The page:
Disclosure: I was invited to dine in Silks as a guest.
I'm honestly so grateful that although I have rather liberal Asian parents, that there was also a fair amount of tradition and that I have been brought up celebrating the many different festivals that the Chinese celebrate and of course, get to enjoy all the food that comes with it.
One such one, that is coming up very soon, is the Mid-Autumn festival that is celebrated in both China and Vietnam, which celebrates the harvest during autumn, which this years falls on the 19th of September.
The legend behind the festival has some variations, but the basic one tells of a hero, Hou Yi, in ancient times who shot down nine of ten suns in the sky (which was creating a disaster for the people) and was rewarded by an immortal with a pill of immortality.
As Yi didn't want to leave his wife Chang'e, he left the pill with her for safe keeping. However, when Yi went hunting one day, for one reason or another (one story says she was jealous, another says someone tried to steal the pill) Chang'e swallowed the pill and flew into the sky, and made residence on the moon. Yi was so sad, that he displayed cakes and fruits in his yard as sacrifices to his wife, which the locals picked up shortly as well out of sympathy.
As a child, when I lived in Hong Kong, the Mid-Autumn festival meant we would create (and also buy) pretty lanterns in the shapes of different animals, made with wire, paper and cellophane (for some reason I remember that these were often pink), pop candles in the middle and parade around with the kids who lived in the same apartment block and look up at the full moon.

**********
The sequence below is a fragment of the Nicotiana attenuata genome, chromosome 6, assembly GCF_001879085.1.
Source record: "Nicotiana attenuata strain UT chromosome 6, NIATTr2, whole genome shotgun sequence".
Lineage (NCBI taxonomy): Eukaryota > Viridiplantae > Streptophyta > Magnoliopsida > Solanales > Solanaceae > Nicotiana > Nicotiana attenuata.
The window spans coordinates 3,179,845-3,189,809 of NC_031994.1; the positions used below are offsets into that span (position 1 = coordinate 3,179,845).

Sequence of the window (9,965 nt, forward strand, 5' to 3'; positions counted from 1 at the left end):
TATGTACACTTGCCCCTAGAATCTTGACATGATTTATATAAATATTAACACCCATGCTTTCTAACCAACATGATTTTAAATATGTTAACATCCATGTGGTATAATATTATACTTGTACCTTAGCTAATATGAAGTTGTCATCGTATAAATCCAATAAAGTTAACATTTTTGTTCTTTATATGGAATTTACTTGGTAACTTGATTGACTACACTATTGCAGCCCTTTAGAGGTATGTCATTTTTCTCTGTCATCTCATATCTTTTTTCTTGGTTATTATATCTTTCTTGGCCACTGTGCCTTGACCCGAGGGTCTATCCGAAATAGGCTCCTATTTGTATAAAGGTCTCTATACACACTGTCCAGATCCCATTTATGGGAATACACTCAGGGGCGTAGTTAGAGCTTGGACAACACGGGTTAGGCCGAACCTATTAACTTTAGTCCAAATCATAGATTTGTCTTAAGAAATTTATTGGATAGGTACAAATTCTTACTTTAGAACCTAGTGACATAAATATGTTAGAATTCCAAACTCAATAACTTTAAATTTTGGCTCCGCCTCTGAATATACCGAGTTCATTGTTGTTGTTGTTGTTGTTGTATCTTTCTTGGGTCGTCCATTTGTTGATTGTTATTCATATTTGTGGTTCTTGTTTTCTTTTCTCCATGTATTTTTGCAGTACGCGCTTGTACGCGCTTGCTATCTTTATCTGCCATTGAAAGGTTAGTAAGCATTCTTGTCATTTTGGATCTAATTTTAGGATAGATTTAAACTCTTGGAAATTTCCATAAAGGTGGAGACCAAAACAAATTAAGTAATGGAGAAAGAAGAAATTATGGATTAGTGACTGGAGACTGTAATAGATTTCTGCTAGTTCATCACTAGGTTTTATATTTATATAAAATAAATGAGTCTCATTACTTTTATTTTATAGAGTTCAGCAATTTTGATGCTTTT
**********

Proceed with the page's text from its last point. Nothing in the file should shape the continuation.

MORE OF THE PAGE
Another famous feature of the Mid-Autumn festival, is the traditional mooncake, a delicious and sweet pastry crust usually wrapped around a rich red bean or lotus seed paste filling, although they are getting more and more creative in more recent times! Although not difficult to make, they are a labour of love, requiring two rounds of baking (as if you bake for too long, the filling gets too soft and will fall in on itself), amongst other things. They also signify the gathering of the family at home (although I've also heard that they were used for propaganda against the Mongols!).
Since moving to Australia, it's a little sad not to see the lanterns pop up as colourful beacons in the night, fun and animated flickers of light against a black stage.
So I was excited to be invited to Silks in Crown, with a group of bloggers, to sample the Mid Autumn festival banquet, as part of Crown's own Mid-Autumn/Mooncake Festival (from the 9th to the 22nd of September), created by Executive Chef Tsang Chiu King.
We were treated to an absolutely sumptuous meal, and learnt that when you have two chopsticks on the table setting, one is for communal use with the dishes on the lazy susan, and one is for personal…the more you know!
Our meal started with plump and juicy steamed scallops, served on top of vermicelli and covered in garlic, which meant it was incredibly aromatic, on the nose and in the mouth. Scallops and garlic are a match made in heaven! I loved too that the steamed scallops gave it a rather clean texture.